While grocery shopping I spied some sprightly fava greens for sale in the produce section. I had been considering adding some greenery to a pasta dish, so dropped a bunch into my basket. The nearby fennel bulbs looked particularly fresh, so into the basket one went. That got my mind thinking about pairing fennel, scallops, and lime -- one of my favorite flavor combinations -- so the idea for this pasta dish came together quickly. The dish requires a little multi-tasking, but comes together fairly quickly. The bright and fresh tasting pasta and sweet scallops pair perfectly with the melon, fresh grass, and citrus flavors of the 2011 Uproot Savignon Blanc. —hardlikearmour
12 to 16
"dry" scallops* (about 1 pound, with 3 to 4 per person depending on size)
large fennel bulb
2 1/2 tablespoons
chopped fennel fronds
Stems from one fennel bulb, set aside
large yellow onion
bunch fava greens (or substutite pea shoots, arugula, mizuna, or spinach)
3 to 4
2 1/2 tablespoons
extra-virgin olive oil, divided
medium cloves garlic, minced and divided
Zest of 1 large lime, 1 1/2 tablespoons lime juice reserved
freshly ground black pepper, plus additional for serving
unsalted butter, divided
casarecce pasta (or substitute campanelle, gemelli, or penne)
Sauvignon Blanc (or other dry white wine)
aleppo pepper (or 1/2 teaspoon California crushed red pepper)
Remove the small side muscles from the scallops if present. Pat the scallops dry with paper towels, then transfer to a plate and set uncovered in the fridge until ready to season and cook.
Chop fennel stems and transfer them into a medium saucepan. Slice one half of the onion in thinly, lengthwise, and set aside. Cut the other half into large chunks and add to the saucepan.
Add 5 cups of water and 1/2 tablespoon kosher salt to the saucepan. Bring to a boil over high heat, then remove from heat and cover to keep warm.
While water is coming to a boil, mash and scrape the anchovy filets into a paste on a cutting board, using a fork. Transfer to a small bowl, and stir in 1/2 tablespoon olive oil and 1/2 teaspoon garlic. Add the lime zest, juice, black pepper, and 2 tablespoons chopped fennel frond to the anchovy mixture. Set aside.
Heat 2 tablespoons butter in a large nonstick skillet over medium-high heat. Add the fennel and sliced onion. Sauté, stirring occasionally until the vegetables are tender and beginning to brown. Reduce the heat to medium-low and continue to cook, stirring occasionally.
Heat 2 tablespoons butter in a 5 to 6-quart stock pot or Dutch oven over medium heat. Add 2 tablespoons olive oil. Warm, then add the pasta. Cook stirring frequently until about a third of the pasta is lightly browned, about 5 minutes. Add the wine, and cook, stirring, until the wine has absorbed, about 2 minutes. Strain the veggie infused water into the pasta. Increase the heat to medium-high, and bring to a boil. Cook, stirring often, until most of the liquid has absorbed and the pasta is al dente, about 10 minutes. If most of the liquid has absorbed, but the pasta has not softened enough, add an additional 1/4 to 1/2 cup water. Remove from heat and cover when done, if it finishes early.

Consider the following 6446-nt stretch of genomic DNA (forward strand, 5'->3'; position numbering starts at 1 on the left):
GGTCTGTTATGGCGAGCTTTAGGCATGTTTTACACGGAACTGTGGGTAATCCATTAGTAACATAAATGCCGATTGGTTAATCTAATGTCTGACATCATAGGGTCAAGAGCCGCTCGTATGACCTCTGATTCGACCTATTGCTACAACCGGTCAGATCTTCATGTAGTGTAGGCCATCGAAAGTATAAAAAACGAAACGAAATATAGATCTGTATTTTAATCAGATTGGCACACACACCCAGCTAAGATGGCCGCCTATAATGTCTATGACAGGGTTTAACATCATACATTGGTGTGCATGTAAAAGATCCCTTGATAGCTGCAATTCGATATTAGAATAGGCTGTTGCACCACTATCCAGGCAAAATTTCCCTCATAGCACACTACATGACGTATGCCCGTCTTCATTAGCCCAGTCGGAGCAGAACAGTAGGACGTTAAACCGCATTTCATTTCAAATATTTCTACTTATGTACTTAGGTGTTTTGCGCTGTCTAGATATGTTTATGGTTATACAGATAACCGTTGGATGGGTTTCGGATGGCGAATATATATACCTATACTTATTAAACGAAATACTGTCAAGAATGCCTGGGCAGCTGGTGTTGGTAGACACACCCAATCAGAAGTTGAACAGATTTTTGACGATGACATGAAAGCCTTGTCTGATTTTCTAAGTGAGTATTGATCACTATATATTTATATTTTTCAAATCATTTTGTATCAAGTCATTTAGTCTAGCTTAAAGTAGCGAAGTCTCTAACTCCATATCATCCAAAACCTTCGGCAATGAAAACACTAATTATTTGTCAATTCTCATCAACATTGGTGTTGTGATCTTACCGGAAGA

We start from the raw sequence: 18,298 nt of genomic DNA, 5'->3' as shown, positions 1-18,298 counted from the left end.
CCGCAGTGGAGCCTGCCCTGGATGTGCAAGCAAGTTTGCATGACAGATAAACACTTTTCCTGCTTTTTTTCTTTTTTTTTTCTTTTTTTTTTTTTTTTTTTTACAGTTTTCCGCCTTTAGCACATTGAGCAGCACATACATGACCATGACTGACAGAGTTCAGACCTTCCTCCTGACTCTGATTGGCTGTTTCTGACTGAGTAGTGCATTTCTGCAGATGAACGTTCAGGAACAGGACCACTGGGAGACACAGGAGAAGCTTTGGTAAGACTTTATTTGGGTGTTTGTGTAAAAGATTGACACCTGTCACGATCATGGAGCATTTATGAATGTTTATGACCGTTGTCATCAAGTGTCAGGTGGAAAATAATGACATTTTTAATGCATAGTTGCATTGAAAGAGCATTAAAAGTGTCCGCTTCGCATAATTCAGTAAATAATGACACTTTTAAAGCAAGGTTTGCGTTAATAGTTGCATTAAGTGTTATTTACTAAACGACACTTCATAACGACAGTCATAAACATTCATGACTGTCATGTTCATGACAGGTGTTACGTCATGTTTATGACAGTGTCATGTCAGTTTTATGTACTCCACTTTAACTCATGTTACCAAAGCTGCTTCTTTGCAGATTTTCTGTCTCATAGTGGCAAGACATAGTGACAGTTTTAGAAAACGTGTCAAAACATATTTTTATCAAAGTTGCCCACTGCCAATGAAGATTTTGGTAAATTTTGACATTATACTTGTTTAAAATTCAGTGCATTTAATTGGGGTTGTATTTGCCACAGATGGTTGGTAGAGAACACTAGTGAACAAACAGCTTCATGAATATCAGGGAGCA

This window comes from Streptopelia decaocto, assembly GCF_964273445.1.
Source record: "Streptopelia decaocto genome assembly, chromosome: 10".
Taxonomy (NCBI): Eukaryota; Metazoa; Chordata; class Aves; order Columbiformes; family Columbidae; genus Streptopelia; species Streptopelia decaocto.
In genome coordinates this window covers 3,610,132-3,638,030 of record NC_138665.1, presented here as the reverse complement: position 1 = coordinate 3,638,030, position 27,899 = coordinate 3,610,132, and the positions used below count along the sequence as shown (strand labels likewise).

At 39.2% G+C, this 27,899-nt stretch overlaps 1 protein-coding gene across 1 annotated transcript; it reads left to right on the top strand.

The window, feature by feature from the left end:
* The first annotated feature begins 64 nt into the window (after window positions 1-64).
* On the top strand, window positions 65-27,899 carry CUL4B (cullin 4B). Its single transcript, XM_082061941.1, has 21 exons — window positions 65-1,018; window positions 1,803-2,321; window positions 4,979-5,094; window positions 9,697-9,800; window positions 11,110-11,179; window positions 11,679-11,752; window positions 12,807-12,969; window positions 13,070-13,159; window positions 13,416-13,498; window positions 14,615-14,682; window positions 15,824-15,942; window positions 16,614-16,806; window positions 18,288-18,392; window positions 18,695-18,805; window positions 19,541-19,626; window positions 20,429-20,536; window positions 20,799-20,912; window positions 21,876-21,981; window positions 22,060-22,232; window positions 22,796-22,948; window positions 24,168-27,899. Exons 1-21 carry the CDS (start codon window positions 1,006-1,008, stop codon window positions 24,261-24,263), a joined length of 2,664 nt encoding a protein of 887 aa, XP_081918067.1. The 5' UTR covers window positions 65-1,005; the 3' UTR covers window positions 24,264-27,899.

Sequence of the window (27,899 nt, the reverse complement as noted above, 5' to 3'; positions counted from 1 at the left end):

Once the fennel and onion have lightly caramelized, increase the heat to medium. Add the aleppo pepper and remaining minced garlic. Cook 1 minute. Add about 1/2 of the fava leaves or spinach, and stir until starting to wilt. Add the remaining fava, and stir until mostly wilted. Keep covered. Wipe the sauté pan out with paper towels.
Once the pasta is done, heat 2 tablespoons butter in the sauté pan over medium-high heat until the butter is starting to brown. Season the scallops with salt, and add in a single layer to the pan. Cook about 2 minutes, until golden brown on the bottom side, then flip with tongs and cook an additional 1 to 2 minutes. (You may need to cook the scallops in 2 batches.) Remove from heat then spritz with lime juice from the remaining half of lime.
Stir vegetable mixture into the cooked pasta, then add the anchovy mixture and combine thoroughly. Taste and season as needed.
Divide pasta between 4 plates, evenly distributing the greens. Top with the cooked scallops. Sprinkle with remaining chopped fennel frond and some freshly cracked black pepper. Serve with lime wedges if desired.
* "Dry" means the scallops have not been treated with chemicals. If you cannot find them, it would probably be better to sauté some shrimp instead of using "wet" scallops.
I am an amateur baker and cake decorator. I enjoy cooking, as well as eating and feeding others. I live in the beautiful Pacific Northwest with my husband and our menagerie. I enjoy outdoor activities including hiking, mushroom hunting, tide pooling, beach combing, and snowboarding.